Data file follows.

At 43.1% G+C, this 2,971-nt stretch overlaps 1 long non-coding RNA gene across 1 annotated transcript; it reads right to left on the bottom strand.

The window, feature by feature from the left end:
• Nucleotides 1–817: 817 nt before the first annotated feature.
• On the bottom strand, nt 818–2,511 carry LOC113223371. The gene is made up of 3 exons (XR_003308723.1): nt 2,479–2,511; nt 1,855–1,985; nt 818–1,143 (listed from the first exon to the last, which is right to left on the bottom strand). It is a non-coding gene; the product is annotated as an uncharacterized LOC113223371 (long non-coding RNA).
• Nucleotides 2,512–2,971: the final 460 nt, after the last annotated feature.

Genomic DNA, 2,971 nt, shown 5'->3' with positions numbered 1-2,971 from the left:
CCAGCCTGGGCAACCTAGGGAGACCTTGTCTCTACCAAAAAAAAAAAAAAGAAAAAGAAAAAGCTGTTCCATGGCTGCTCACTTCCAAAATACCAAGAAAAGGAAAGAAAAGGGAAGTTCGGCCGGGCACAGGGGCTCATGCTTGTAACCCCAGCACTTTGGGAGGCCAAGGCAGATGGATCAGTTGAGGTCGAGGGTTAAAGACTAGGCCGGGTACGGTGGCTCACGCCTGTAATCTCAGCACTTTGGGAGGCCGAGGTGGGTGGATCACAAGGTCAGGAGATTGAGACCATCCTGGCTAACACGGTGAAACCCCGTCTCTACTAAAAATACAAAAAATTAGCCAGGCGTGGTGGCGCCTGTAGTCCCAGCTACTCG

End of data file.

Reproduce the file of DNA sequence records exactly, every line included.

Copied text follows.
At 43.1% G+C, this 2,971-nt stretch overlaps 1 long non-coding RNA gene across 1 annotated transcript; it reads right to left on the bottom strand.

The window, feature by feature from the left end:
• Nucleotides 1–817: 817 nt before the first annotated feature.
• On the bottom strand, nt 818–2,511 carry LOC113223371. The gene is made up of 3 exons (XR_003308723.1): nt 2,479–2,511; nt 1,855–1,985; nt 818–1,143 (listed from the first exon to the last, which is right to left on the bottom strand). It is a non-coding gene; the product is annotated as an uncharacterized LOC113223371 (long non-coding RNA).
• Nucleotides 2,512–2,971: the final 460 nt, after the last annotated feature.

Genomic DNA, 2,971 nt, shown 5'->3' with positions numbered 1-2,971 from the left:
CCAGCCTGGGCAACCTAGGGAGACCTTGTCTCTACCAAAAAAAAAAAAAAGAAAAAGAAAAAGCTGTTCCATGGCTGCTCACTTCCAAAATACCAAGAAAAGGAAAGAAAAGGGAAGTTCGGCCGGGCACAGGGGCTCATGCTTGTAACCCCAGCACTTTGGGAGGCCAAGGCAGATGGATCAGTTGAGGTCGAGGGTTAAAGACTAGGCCGGGTACGGTGGCTCACGCCTGTAATCTCAGCACTTTGGGAGGCCGAGGTGGGTGGATCACAAGGTCAGGAGATTGAGACCATCCTGGCTAACACGGTGAAACCCCGTCTCTACTAAAAATACAAAAAATTAGCCAGGCGTGGTGGCGCCTGTAGTCCCAGCTACTCG